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CzechEdit

EtymologyEdit

From pod- +‎ šít +‎ . Original meaning is "lined", but it is often used as a shortened version of the idiom liškou podšitý. In the past animal fur used to be sometimes sown inside coats. At the same time there was a prejudice that some animal characteristics can be transferred to people by touching them. People wearing coats with fox fur sown inside were expected to have acquired characteristics like cunningness or slyness.[1]

PronunciationEdit

  • IPA(key): /ˈpotʃɪtiː/
  • Rhymes: -ɪtiː
  • Hyphenation: pod‧ši‧tý

AdjectiveEdit

podšitý (comparative podšitější, superlative nejpodšitější)

  1. (not comparable, about clothes) lined
    • 1886, Alois Jirásek, Psohlavci[1]:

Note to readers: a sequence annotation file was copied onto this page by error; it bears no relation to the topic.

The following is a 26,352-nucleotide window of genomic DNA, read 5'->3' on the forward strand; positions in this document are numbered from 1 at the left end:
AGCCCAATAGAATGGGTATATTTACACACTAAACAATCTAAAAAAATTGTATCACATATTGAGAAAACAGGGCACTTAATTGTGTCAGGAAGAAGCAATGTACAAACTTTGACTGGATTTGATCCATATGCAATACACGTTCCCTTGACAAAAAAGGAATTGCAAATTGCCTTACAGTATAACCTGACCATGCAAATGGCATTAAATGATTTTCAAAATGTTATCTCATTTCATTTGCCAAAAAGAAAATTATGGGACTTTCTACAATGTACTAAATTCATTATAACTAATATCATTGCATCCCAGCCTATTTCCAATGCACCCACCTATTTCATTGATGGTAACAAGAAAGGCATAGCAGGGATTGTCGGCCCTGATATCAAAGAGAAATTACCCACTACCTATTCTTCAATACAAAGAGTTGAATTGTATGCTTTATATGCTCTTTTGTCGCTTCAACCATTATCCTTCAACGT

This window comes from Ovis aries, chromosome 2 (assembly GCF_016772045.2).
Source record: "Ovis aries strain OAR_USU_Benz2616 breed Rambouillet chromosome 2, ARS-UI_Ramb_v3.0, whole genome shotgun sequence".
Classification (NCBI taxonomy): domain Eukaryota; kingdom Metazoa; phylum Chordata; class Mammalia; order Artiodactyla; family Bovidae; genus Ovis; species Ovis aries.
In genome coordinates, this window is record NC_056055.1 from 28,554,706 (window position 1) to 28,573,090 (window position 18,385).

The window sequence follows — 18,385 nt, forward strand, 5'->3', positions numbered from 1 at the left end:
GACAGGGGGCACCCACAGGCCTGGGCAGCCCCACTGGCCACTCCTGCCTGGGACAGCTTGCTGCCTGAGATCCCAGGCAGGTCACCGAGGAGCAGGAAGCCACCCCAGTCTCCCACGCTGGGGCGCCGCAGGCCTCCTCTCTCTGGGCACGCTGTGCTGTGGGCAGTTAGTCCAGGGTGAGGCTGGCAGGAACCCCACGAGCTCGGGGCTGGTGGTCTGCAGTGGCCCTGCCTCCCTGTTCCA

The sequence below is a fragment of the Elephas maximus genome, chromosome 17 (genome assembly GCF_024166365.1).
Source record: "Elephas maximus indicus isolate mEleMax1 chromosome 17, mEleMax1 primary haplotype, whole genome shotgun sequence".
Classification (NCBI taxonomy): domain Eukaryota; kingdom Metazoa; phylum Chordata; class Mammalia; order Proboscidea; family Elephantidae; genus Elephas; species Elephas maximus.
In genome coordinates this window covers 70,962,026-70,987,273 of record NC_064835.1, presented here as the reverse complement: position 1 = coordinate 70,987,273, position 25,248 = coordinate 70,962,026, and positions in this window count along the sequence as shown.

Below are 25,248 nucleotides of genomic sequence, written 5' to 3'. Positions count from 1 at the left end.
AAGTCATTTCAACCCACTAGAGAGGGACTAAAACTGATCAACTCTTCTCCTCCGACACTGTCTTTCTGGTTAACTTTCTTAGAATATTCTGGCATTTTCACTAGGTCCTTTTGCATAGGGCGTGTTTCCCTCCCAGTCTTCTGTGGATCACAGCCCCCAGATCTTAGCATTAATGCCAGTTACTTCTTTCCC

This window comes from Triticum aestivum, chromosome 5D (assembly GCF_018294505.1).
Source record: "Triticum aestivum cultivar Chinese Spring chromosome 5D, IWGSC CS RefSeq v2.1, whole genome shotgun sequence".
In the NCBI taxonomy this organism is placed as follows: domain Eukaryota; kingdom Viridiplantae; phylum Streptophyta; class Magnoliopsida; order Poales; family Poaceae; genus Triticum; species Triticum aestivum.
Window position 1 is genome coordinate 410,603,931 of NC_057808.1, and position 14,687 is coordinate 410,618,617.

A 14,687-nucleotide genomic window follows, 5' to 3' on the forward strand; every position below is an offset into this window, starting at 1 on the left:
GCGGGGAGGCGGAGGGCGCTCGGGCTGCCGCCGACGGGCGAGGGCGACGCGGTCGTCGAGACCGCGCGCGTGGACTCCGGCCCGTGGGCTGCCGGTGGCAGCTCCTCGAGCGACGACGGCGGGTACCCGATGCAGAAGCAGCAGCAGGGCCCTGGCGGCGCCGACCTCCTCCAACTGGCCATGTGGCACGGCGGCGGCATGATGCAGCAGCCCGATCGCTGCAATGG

Hodivši na sebe dlouhý kožich hnědým suknem potažený, beránkem podšitý, odemkla.
      Having put on a long coat, covered with brown cloth and lined with ram's fur, she unlocked the door.
  2. cunning, sly
    • 1884, František Josef Andrlík, “Makové buchty”, in Blahé zlaté mládí[2], volume 1, Pardubice: F. & V. Hoblík:
      Jsi podšitá kopa, jako druzí; ale lhaním mne nespleteš!
      You are a cunning fellow, like the others; but you won't confuse me with your lies!

DeclensionEdit

Derived termsEdit

Related termsEdit

SynonymsEdit

ReferencesEdit

  1. ^ "šíti" in Václav Machek, Etymologický slovník jazyka českého, second edition, Academia, 1968

Further readingEdit